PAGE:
I'd been a fan of Bill Cosby ever since "Fat Albert" in the 1970s and hearing many of his comedy albums. I was also a loyal viewer of "The Cosby Show" in the 1980s, though that wore thin after its first few years and I had bailed on it long before it ended. I had enough faith in him to watch 1987's Leonard Part 6 despite the unanimously negative reviews and Cosby himself denouncing the movie, though it was still awful. I sort of lost my respect for him when after that fiasco, he followed it up with the just-as-bad Ghost Dad, which unlike Leonard where he actually told people not to see it, I had seen him on TV promoting it prior to its release as if he truly believed it was a good movie.
I kind of lost track of Cosby after that, but he's kept soldiering on in various areas and now brings us this concert Blu-Ray appropriately titled "Far From Finished." Billed as "his first comedy special in thirty years" (though I remember his last visual performance titled "Bill Cosby: 49" being released in 1987 on Kodak's short-lived home video label), Cosby gives us a 94-minute performance at the Cerritos Performing Arts Center in southern California. He's introduced rather humorously, as the show starts out with a stagehand carrying a throne out for Cosby to sit on, but is then sent back out repeatedly to replace it with less-fancy chairs until he's finally satisfied with a plain folding chair, suggesting that while Bill Cosby may be a living legend he doesn't demand the royal treatment. Right away he addresses that he's doing this show for Comedy Central, which is regarded mostly for humor less savory than Cosby's: he says one person he told about the show started crying, saying "Mr. Cosby's gonna curse!" I've never heard him use foul language, and he still doesn't here. While some comics can use that effectively, others seem to do it just for "shock value" which pretty much wore off a few decades ago.
Bill Cosby considers himself as much of a storyteller as a comedian, so there really aren't a lot of one-liners or quick laughs. Most of the material he does here deals with relations with his wife, who he never mentions specifically by name. He jokes about marriage being like chess, where "the queen moves anywhere she wants!" He tells how his wife "gave" him a room in the house to keep all his stuff and watch TV, and how (as many older people joke about their wives) his wife will just pop her head in while he's hanging out there saying "THERE you are!" and walk away, making him wonder if she really needs him for something or is just making sure he's there at all. He tells a story of how the two of them went out to dinner and he snuck out to an adjacent bakery to get cookies, which his wife didn't approve of, and acts out the subsequent covering up his tracks as a sword dual with her. The moral of most of the stories is that the wife is smarter, so you shouldn't try to fool her. Almost makes me glad I'm not married myself.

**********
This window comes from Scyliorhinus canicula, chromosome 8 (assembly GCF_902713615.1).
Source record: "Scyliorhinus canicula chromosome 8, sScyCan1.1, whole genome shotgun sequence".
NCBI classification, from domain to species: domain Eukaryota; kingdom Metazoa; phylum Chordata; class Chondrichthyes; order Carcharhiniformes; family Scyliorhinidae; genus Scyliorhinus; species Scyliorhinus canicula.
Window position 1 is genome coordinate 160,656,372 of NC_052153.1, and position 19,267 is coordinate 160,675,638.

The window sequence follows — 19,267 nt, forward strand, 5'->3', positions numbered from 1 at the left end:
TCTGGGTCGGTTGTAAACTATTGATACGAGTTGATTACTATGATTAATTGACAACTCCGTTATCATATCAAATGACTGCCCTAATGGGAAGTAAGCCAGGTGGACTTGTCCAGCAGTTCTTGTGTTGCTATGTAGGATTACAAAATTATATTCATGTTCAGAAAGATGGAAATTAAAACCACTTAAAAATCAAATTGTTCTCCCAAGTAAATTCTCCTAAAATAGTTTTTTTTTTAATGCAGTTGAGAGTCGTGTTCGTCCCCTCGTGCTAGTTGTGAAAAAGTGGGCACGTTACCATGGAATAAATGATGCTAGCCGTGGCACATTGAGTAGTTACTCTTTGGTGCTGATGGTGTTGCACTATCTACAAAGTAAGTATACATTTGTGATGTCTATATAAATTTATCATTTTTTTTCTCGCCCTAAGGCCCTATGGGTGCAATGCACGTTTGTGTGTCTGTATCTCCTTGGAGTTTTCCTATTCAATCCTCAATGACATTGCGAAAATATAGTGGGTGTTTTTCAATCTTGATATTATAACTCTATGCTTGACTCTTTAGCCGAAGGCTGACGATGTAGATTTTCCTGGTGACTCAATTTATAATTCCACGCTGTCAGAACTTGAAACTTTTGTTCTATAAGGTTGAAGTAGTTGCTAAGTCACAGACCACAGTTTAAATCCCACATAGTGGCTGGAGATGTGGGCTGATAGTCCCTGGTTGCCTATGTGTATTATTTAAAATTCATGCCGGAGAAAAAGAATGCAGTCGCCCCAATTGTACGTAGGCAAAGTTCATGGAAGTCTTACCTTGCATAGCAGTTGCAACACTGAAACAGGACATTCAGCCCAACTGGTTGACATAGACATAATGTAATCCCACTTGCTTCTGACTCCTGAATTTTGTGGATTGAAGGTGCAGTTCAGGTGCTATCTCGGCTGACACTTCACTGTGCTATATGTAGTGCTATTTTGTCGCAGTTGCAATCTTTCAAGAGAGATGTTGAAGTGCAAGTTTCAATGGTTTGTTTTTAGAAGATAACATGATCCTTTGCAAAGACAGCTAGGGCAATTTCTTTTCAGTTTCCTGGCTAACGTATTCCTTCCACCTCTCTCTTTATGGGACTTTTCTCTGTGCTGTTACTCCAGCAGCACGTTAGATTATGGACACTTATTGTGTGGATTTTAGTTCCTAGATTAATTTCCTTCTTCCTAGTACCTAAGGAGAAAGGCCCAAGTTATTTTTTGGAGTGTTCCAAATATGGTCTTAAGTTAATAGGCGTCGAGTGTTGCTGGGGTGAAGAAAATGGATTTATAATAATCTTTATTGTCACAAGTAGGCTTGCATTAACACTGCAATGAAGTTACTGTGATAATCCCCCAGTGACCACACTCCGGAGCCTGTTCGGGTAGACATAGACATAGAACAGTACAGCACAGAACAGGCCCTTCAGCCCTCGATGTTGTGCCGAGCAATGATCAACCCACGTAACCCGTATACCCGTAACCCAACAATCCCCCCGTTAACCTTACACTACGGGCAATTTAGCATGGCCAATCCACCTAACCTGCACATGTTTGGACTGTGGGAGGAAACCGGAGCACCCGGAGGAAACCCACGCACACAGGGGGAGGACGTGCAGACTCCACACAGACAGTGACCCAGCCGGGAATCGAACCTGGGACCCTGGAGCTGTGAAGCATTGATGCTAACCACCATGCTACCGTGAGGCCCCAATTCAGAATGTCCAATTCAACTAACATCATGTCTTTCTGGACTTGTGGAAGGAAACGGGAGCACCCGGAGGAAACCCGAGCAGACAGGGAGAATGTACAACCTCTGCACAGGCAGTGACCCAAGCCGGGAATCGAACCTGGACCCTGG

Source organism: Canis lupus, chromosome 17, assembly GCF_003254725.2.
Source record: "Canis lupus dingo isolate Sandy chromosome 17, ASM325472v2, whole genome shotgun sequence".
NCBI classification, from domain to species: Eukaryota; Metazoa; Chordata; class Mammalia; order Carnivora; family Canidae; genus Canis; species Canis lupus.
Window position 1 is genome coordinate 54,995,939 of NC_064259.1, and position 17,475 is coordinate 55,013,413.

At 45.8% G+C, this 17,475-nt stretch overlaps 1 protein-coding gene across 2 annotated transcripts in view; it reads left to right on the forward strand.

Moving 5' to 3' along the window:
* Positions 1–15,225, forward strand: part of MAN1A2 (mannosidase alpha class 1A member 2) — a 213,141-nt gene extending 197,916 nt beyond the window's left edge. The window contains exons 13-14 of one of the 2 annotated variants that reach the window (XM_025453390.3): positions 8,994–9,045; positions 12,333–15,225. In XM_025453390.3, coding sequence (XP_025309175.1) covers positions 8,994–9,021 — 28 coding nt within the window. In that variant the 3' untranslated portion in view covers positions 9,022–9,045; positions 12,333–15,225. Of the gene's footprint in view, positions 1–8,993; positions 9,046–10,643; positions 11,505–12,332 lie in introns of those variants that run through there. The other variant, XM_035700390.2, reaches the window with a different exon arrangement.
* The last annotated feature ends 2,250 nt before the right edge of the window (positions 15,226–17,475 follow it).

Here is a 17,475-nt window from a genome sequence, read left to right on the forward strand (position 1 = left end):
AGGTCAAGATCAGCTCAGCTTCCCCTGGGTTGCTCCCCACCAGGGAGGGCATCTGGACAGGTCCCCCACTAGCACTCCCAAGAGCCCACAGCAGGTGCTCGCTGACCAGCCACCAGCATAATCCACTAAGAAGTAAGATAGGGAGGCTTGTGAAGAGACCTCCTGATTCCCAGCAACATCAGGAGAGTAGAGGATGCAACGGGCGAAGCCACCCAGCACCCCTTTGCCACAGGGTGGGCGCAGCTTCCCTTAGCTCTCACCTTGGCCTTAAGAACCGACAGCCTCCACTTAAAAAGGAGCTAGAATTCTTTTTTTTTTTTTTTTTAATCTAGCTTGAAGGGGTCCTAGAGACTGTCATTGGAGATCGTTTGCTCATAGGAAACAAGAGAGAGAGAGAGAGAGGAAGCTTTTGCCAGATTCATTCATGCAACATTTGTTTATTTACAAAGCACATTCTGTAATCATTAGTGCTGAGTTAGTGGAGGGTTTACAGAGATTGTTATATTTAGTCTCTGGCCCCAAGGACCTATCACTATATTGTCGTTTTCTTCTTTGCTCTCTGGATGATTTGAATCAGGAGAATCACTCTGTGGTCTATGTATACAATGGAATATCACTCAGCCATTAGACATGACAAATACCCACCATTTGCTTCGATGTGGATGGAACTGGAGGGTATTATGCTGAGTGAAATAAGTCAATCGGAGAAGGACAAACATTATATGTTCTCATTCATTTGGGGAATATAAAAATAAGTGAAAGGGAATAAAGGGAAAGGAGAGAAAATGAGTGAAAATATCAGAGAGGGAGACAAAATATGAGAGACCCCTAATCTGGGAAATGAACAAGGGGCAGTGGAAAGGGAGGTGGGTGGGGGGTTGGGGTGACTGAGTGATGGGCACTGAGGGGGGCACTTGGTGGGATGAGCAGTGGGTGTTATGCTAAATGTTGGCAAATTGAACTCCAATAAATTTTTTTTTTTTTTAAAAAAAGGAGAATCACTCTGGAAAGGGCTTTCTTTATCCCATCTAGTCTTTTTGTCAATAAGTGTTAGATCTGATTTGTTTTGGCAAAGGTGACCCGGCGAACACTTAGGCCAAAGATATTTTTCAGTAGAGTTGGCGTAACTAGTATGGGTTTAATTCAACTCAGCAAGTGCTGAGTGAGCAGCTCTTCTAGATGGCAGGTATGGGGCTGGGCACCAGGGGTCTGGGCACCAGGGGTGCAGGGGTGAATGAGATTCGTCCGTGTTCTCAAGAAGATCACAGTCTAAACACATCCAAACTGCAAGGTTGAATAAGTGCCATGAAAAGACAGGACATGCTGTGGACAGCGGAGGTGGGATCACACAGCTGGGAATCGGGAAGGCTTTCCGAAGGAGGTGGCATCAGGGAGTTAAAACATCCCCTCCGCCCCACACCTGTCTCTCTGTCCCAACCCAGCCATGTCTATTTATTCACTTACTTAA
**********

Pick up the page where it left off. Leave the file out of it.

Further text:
There's also a brief routine about driving his kids to school when they were at the stage where they didn't want their friends to see them being dropped off, but the childhood stories that I enjoyed on his older albums are absent here. Maybe he's done them so many times that they aren't funny to him anymore, but they still make me laugh. Nothing here really made me laugh at loud, but it was still amusing, refreshing to see any stand-up comedy that didn't resort to crude humor for cheap laughs, and was good just to see Bill Cosby back on stage in any form.
This show was shot in 1080i HD video, at the traditional video frame rate of 30 frames per second which I much prefer to the slower film-like rate used on many recent productions. While the 24-frame rate certainly looks more "dramatic," live performances or anything else capturing reality just look more natural at 30 frames, as if you were watching it broadcast live as it happened. The picture is very detailed, showing off every stitch in Cosby's red shirt, though there is a bit of graininess in the dark background behind him, typical of most video cameras' reaction to low light levels. He appears to be playing to a full house but we don't see very much of the audience as the cameras stay on Cosby most of the time.
The Dolby TrueHD 5.1 sound mix is adequate, with Bill Cosby's voice in the center and audience laughter mostly in the front left and right with just a bit carrying into the surrounds. A 2-channel Dolby Digital track is also included.
The disc includes yellow SDH-style subtitles.
The primary extra is a conversation between Bill Cosby and the show's director Robert Townsend (who also helmed Eddie Murphy's 1987 concert film Raw, possibly Cosby's polar opposite where he was even made fun of) which I found more interesting than the concert performance. Cosby talks at length about how he got into show business after a college professor was extremely impressed with his humor in a written assignment, some of his early comic influences and how one of his first gigs was at a local club "to break up the monotony of the folk singers."
Three other brief pieces show the recording of the show's theme music, some local college students helping set up the event, and some comments from audience members as they head out after the show.
Bill Cosby may be getting up there in years, but here he shows that he can still entertain a large audience. I personally didn't find the material as appealing as that from his older albums, but your mileage may vary. The interview where he speaks rather candidly is a nice bonus.
Jesse Skeen is a life-long obsessive media collector (with an unhealthy preoccupation with obsolete and failed formats) and former theater film projectionist. He enjoys watching movies and strives for presenting them perfectly, but lacks the talent to make his own.